Abert's towhee (Melozone aberti) is a bird of the family Passerellidae, native to a small range in southwestern North America, generally the lower Colorado River and Gila River watersheds, nearly endemic to Arizona, but also present in small parts of California, Nevada, Utah, New Mexico, and Sonora in Mexico. The name of this bird commemorates the American ornithologist James William Abert (1820–1897).


Abert's towhees are recognized by their relatively long tails, dark faces, and overall brown plumage. They are related to sparrows and juncos but are more similar to thrashers in appearance. They may be confused with the California towhee, but their dark faces are more distinct, and the range of these species only slightly overlaps. The Abert's towhee is the longest species in the diverse New World sparrow family at 21 to 25 cm (8.3 to 9.8 in) long, but its length is boosted by a relatively long tail, at 10 to 12 cm (3.9 to 4.7 in) in length.[2] Males weigh from 40–54.1 g (1.41–1.91 oz), with an average of 47.1 g (1.66 oz), while females weigh from 39.5–51 g (1.39–1.80 oz), with an average of 44.8 g (1.58 oz).[3] In terms of weight, it is outweighed by several other towhee species.[3] Among standard measurements, the wing chord is 8.2 to 9.7 cm (3.2 to 3.8 in), the bill is 1.5 to 1.6 cm (0.59 to 0.63 in) and the tarsus is 2.6 to 2.9 cm (1.0 to 1.1 in).[2]


This bird is common in brushy riparian habitats in the Lower Sonoran desert zone and prefers to stay well-hidden under bushes. Though threatened by cowbird nest parasitism and habitat loss, it has successfully colonized suburban environments in the Phoenix, Arizona metropolitan area and may be fairly easily seen on the campus of Arizona State University. Despite its limited range, it is classified as a species of Least Concern in the IUCN Redlist, and there has been some range expansion along the Santa Cruz River as well as in Oak Creek Canyon near Sedona.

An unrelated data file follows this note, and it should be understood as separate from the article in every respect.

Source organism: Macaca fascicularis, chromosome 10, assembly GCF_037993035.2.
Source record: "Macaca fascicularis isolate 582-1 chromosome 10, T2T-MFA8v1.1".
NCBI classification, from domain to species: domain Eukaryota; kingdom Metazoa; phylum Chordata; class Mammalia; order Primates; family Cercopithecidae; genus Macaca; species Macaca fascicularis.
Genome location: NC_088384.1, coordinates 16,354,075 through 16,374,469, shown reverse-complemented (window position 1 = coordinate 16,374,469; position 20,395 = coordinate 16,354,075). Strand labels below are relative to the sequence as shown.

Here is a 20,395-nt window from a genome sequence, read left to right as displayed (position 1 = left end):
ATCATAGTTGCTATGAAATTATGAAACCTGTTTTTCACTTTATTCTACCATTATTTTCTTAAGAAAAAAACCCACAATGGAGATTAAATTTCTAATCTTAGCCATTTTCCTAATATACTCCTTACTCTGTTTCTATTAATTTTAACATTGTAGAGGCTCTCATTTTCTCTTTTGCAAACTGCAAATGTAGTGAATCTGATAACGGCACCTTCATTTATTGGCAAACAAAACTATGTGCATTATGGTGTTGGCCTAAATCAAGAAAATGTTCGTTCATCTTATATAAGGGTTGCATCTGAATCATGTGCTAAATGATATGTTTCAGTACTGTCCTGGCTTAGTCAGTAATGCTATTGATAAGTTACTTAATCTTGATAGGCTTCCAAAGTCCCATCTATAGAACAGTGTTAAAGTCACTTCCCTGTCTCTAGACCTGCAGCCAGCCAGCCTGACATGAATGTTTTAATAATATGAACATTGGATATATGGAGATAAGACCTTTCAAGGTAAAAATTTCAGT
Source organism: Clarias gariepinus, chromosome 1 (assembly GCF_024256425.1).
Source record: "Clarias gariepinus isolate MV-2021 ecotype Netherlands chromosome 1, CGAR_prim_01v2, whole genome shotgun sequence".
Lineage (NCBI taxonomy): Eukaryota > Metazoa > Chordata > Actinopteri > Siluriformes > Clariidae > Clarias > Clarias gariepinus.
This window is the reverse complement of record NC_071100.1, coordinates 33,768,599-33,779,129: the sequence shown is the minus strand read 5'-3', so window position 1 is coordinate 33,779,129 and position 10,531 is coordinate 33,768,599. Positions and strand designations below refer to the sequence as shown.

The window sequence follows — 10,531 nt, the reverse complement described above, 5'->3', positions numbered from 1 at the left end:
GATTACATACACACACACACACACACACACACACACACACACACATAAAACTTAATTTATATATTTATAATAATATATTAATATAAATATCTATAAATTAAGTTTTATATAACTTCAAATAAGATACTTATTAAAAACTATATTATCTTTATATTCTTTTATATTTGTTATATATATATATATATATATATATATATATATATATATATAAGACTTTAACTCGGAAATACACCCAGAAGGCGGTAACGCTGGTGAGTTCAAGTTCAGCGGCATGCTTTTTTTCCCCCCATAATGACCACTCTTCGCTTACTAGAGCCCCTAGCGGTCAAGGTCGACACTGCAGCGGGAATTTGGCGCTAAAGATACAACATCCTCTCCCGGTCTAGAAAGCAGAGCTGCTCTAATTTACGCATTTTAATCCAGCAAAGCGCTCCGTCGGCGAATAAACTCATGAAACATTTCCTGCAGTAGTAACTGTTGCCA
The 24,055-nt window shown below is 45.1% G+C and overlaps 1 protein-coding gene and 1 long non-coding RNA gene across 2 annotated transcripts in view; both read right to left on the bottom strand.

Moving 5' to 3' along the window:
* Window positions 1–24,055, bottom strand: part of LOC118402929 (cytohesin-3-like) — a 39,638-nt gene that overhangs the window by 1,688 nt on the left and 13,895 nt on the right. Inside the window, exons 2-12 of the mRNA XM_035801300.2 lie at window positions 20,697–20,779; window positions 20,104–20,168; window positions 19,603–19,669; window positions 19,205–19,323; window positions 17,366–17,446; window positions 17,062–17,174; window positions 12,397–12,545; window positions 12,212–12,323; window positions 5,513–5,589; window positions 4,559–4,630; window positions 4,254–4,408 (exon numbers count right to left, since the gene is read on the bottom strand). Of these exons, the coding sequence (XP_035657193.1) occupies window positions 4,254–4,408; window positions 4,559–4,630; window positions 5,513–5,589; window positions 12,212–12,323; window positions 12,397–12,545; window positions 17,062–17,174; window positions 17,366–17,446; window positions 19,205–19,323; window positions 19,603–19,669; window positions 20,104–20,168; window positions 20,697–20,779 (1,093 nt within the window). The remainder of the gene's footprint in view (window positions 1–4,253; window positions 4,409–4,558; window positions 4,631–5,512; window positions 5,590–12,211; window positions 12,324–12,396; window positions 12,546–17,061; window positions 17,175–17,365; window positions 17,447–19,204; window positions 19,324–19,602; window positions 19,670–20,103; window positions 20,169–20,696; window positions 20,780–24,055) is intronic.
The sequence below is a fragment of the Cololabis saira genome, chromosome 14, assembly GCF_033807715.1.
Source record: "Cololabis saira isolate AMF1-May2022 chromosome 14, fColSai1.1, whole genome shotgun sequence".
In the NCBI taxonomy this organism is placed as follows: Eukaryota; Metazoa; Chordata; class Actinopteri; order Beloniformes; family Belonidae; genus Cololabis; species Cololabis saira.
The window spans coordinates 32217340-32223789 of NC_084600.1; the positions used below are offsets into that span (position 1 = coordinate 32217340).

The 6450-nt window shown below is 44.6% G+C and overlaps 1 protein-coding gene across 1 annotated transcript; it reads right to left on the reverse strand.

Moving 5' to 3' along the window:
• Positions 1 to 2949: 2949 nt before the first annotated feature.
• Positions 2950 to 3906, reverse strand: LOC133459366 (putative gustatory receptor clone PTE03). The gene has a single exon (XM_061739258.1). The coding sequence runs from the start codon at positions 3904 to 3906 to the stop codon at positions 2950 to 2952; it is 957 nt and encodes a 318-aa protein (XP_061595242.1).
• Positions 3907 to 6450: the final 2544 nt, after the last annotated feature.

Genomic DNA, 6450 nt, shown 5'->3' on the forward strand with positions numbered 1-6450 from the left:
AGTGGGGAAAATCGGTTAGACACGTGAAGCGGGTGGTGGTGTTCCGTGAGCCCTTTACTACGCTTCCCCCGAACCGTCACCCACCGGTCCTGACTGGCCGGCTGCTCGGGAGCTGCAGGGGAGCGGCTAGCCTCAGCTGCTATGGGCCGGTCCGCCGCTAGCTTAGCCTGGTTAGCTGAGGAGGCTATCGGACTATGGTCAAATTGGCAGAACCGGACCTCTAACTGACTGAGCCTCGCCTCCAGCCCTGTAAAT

Abert's towhees usually forage on the ground among dense brush for seeds, but they also incorporate insects into their diet.[4] Like other towhees, they scratch at the ground in a manner similar to quail, and will sometimes dig up and eat grubs. They can be attracted to feeders by providing cracked corn on the ground.


  1. ^ BirdLife International (2016). "Melozone aberti". IUCN Red List of Threatened Species. 2016: e.T22721315A94707949. doi:10.2305/IUCN.UK.2016-3.RLTS.T22721315A94707949.en. Retrieved 6 September 2021.
  2. ^ a b Sparrows and Buntings: A Guide to the Sparrows and Buntings of North America and the World by Clive Byers & Urban Olsson. Houghton Mifflin (1995). ISBN 978-0395738733.
  3. ^ a b CRC Handbook of Avian Body Masses by John B. Dunning Jr. (Editor). CRC Press (1992), ISBN 978-0-8493-4258-5.
  4. ^ "Abert's Towhee, Life History". All About Birds. Cornell Lab of Ornithology. Retrieved 14 April 2016.

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